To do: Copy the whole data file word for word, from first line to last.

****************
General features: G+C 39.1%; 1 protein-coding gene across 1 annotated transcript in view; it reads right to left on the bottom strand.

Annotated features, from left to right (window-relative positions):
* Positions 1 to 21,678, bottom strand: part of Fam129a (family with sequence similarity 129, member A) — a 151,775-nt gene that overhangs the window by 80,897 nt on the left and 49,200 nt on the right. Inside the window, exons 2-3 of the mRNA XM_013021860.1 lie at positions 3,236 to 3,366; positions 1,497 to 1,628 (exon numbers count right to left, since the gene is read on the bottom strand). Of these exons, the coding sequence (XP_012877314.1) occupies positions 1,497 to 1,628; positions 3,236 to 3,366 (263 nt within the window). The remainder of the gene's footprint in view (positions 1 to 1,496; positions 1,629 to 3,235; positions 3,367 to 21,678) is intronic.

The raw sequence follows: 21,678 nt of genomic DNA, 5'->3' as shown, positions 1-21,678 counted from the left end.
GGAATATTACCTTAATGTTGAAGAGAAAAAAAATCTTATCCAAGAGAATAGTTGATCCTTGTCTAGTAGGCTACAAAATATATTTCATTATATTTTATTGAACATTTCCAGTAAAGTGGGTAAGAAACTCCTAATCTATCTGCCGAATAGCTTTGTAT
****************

General features: G+C 39.1%; 1 protein-coding gene across 1 annotated transcript in view; it reads right to left on the bottom strand.

Annotated features, from left to right (window-relative positions):
* Positions 1 to 21,678, bottom strand: part of Fam129a (family with sequence similarity 129, member A) — a 151,775-nt gene that overhangs the window by 80,897 nt on the left and 49,200 nt on the right. Inside the window, exons 2-3 of the mRNA XM_013021860.1 lie at positions 3,236 to 3,366; positions 1,497 to 1,628 (exon numbers count right to left, since the gene is read on the bottom strand). Of these exons, the coding sequence (XP_012877314.1) occupies positions 1,497 to 1,628; positions 3,236 to 3,366 (263 nt within the window). The remainder of the gene's footprint in view (positions 1 to 1,496; positions 1,629 to 3,235; positions 3,367 to 21,678) is intronic.

The raw sequence follows: 21,678 nt of genomic DNA, 5'->3' as shown, positions 1-21,678 counted from the left end.
GGAATATTACCTTAATGTTGAAGAGAAAAAAAATCTTATCCAAGAGAATAGTTGATCCTTGTCTAGTAGGCTACAAAATATATTTCATTATATTTTATTGAACATTTCCAGTAAAGTGGGTAAGAAACTCCTAATCTATCTGCCGAATAGCTTTGTAT